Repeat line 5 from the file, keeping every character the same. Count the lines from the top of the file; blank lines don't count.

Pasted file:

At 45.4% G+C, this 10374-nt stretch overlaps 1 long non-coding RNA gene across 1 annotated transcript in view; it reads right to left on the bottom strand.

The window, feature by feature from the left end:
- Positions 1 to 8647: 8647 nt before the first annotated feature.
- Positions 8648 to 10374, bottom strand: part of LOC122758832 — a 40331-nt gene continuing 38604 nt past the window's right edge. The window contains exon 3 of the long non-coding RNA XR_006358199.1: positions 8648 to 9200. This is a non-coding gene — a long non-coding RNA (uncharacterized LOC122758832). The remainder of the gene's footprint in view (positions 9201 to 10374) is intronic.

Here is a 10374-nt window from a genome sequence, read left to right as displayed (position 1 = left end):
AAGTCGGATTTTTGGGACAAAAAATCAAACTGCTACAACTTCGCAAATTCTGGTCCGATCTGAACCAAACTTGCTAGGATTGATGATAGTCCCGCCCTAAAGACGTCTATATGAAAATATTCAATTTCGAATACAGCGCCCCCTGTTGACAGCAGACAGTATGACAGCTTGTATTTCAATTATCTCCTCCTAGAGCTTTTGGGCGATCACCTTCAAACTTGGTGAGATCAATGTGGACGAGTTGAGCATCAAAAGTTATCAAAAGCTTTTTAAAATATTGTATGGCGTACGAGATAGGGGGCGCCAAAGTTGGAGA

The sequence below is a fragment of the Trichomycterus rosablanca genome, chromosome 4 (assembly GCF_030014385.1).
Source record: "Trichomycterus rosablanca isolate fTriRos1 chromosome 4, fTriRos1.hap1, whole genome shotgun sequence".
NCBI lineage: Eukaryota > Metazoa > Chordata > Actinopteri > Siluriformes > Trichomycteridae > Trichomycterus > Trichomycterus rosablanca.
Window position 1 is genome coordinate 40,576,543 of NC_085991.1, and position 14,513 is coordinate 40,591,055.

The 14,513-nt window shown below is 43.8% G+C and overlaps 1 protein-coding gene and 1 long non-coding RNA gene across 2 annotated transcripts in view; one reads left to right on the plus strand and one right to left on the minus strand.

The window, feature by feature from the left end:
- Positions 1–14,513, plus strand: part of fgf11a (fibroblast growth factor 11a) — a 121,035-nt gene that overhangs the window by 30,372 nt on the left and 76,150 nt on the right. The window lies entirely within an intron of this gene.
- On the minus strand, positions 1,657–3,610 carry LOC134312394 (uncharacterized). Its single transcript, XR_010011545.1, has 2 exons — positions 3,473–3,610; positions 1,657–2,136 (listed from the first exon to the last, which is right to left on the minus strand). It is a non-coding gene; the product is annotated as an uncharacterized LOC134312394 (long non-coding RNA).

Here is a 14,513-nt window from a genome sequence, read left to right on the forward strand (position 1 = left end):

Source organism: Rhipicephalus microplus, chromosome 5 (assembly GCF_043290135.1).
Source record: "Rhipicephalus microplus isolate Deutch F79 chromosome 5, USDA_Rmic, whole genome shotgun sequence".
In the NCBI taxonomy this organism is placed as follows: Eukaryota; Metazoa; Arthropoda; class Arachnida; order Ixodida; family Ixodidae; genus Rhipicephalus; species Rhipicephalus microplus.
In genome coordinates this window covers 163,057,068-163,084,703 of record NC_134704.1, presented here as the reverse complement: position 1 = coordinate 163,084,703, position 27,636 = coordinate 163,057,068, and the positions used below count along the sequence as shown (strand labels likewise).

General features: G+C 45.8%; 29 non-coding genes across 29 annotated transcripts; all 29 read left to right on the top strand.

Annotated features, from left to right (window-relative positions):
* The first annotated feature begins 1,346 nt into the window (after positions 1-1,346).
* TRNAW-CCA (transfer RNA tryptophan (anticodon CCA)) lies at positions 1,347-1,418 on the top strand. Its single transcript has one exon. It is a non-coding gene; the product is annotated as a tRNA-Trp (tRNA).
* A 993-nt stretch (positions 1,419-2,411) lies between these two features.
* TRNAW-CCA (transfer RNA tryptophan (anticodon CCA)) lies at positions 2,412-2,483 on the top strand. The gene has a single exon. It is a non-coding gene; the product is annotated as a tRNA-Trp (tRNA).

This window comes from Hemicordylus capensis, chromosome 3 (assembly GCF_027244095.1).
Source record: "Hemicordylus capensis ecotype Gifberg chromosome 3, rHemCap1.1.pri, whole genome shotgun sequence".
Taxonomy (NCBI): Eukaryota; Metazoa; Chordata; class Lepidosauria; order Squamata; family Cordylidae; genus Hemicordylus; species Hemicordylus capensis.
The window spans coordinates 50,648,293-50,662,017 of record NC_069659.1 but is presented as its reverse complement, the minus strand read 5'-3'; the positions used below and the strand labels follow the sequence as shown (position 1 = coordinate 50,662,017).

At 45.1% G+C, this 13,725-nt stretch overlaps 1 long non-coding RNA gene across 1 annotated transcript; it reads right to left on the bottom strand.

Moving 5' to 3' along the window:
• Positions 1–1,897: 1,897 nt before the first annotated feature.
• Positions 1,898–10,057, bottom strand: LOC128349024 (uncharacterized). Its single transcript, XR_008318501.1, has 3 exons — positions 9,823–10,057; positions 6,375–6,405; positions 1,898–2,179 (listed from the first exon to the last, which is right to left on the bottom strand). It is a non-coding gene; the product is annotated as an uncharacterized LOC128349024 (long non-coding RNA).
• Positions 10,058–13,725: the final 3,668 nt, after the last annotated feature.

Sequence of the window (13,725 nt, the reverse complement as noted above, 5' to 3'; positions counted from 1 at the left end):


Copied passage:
Here is a 10374-nt window from a genome sequence, read left to right as displayed (position 1 = left end):